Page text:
Two consequences flow from British Prime Minister Theresa May’s disastrous snap election she called to strengthen her hands in negotiations on leaving the European Union (EU). She is living on borrowed time and her country faces its gravest crisis in the modern era. Contrary to her hopes, Ms May lost her parliamentary majority, but rejuvenated the Opposition Labour Party, with Mr Jeremy Corbyn claiming victory in augmenting his party’s strength by enthusing youth who want to stay in Europe and promising an end to austerity. Given his extreme views, Mr Corbyn was recognised as the unelectable Prime Minister. After Mr David Cameron resigned on losing the referendum on staying in the European Union, Ms May presented herself as the new decisive leader boldly declaring that “Brexit [leaving Europe] means Brexit” and she let it be known that she favoured a “hard Brexit”, signifying leaving the common market to safeguard her country’s control over migrants.
Today she appears as a tragic figure, rather than the reincarnation of the indomitable Margaret Thatcher, dependent upon the support of Northern Ireland’s 10 MPs to scrape a majority. Even as she is beholden to Tory grandees cheering Brexit, others in the party are suggesting that leaving the single market, the largest trading partner, would prove too expensive and the country should opt for a “soft Brexit” – that is, sacrifice control over European migrants for survival. Talks with the European Union are set to begin today even as EU leaders are expressing frustration. Beyond Ms May’s fate lies the portentous question of the crisis facing the British political system. The first-past-the-post system that India inherited from Britain has traditionally led to a two-party system, unlike in continental European practice of proportional representation, making coalitions easier to assemble. Yet the UK practice seems inadequate to new emerging trends, with the Conservatives deeply split, Labour deeply divided and the young not confining themselves to old party divisions. By and large, the last category is pro-EU because of the greater opportunities on offer.
Since Ms May triggered the mechanism on leaving the EU in March, there is a two-year limit on completing negotiations, an impossible task, experts say. But Ms May’s team will enter negotiations in Brussels on Monday with a much weaker hand, with the British position still to be fleshed out. It is useful to recall the events that led to the present crisis. Former Prime Minister David Cameron promised a yes/no referendum on EU to sue for peace in his party. When he acted upon his promise, he and the world were shocked to discover that he had lost narrowly to the “no” vote for a variety of reasons. The consequences of this folly are unfolding every day, with the British authorities discovering the enormity of their loss, with London staring at the prospect of losing its enviable role as the pole of international banking and exchange. The best outcome one can hope for is a reversal of Britain’s decision to leave the EU in another referendum, but since such an outcome is unimaginable, with Tory Brexit grandees sharpening their lives, the country must live with the consequences of their folly.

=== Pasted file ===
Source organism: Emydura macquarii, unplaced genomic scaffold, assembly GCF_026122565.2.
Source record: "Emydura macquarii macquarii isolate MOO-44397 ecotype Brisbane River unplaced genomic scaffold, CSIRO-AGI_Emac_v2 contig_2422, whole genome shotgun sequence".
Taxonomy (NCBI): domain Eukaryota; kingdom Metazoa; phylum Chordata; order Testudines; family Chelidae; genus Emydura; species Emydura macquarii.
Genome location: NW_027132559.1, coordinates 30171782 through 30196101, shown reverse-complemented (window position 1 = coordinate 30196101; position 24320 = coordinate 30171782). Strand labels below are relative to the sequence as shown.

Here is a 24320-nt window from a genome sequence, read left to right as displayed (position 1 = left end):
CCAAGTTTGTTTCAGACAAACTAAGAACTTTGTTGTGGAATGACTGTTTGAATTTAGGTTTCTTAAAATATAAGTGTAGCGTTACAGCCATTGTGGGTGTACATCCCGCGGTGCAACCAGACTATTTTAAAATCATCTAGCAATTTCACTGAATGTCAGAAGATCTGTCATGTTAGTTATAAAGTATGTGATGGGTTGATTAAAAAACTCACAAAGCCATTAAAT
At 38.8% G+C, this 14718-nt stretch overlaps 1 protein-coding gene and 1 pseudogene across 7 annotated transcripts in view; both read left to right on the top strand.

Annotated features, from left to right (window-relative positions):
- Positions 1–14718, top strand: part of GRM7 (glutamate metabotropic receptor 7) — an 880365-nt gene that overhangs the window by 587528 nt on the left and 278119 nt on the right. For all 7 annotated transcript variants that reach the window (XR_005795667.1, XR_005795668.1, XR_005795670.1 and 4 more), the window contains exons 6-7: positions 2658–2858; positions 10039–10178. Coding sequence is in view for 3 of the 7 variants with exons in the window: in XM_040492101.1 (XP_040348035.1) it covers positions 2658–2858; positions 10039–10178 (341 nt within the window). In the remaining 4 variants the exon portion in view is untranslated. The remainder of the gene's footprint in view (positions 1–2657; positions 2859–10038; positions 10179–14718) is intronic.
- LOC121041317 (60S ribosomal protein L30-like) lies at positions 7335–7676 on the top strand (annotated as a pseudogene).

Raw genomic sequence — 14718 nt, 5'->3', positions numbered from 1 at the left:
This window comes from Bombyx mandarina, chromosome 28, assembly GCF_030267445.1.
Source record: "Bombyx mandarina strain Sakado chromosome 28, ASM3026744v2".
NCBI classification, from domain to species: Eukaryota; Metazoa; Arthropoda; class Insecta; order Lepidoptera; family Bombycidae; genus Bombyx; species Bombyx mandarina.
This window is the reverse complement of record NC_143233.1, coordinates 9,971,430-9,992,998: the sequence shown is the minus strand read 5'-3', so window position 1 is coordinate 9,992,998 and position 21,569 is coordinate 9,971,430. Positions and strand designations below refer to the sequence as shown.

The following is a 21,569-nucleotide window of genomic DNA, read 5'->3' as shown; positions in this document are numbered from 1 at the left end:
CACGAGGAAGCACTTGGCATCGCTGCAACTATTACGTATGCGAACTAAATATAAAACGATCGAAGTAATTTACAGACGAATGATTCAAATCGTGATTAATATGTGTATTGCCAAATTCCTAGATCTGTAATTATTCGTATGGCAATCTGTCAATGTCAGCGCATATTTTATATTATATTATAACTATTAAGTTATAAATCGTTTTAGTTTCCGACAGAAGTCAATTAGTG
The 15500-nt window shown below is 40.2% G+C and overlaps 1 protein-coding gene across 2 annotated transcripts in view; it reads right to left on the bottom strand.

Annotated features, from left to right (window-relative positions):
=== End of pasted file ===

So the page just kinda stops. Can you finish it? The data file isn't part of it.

The problem is in part psychological. Many Britons have never felt they are part of Europe. They view themselves as superior and, given the history of past centuries, having been the most successful of European conquerors, India being the jewel in the crown. And they have chafed at the largely faceless bureaucrats in Brussels making policies and decisions for their country. After the end of the Second World War, exhausted by the effort and sacrifices involved, Britain was happy to hand over what remained of its empire to the United States, deriving some satisfaction from being Washington’s chief adviser. That the UK had built a special relationship with the US is a given even acknowledged by mercurial President Donald Trump. But despite its own perception, Britain belongs to Europe and must find its salvation in the European setting. How long Ms May will carry on with a fragile coalition, even if it materialises, remains to be seen. But it is imperative for thinking Britons to look at the long-term future. Given the new players in the field and the orientation of the young, is it time to move to the continental system of proportional representation? Second, how best can leaders face serious problems presented by the UK’s place in the 21st century?
It is doubtful whether Ms May can lead her country to a new future or even whether she will be in office as and when the final deal with the EU is signed. Rather, it is time for soul-searching in the Conservative Party. For Labour, the problem with Mr Corbyn, despite his vigorous campaigning, is how to rescue the party from a hard-left leader who can never hope to be Prime Minister. To look at the brighter side. Britons have shown themselves as a highly talented and resilient people with a knack of getting themselves out of deep holes. Since Ms May is virtually a leader spoken of in past terms, a new leader needs to emerge from the shadows. Who that leader will be is for Britons to discover and follow. But immediate discussions on Brexit will not take away the urgency of framing a long-term goal. Perhaps Britons’ sense of humour will save the country from reaching a dead end. First, they must seriously look at proportional representation as a partial answer to a changing Britain. The days when Mrs Thatcher extracted big concessions from the EU proverbially on the strength of waving her umbrella are gone. In a sense, it is a new European world, with Germany at the top of the ladder and a vital new leader in France giving new hope for the continent not only to survive but prosper with an unpredictable leader of the world’s most powerful country whistling in the dark.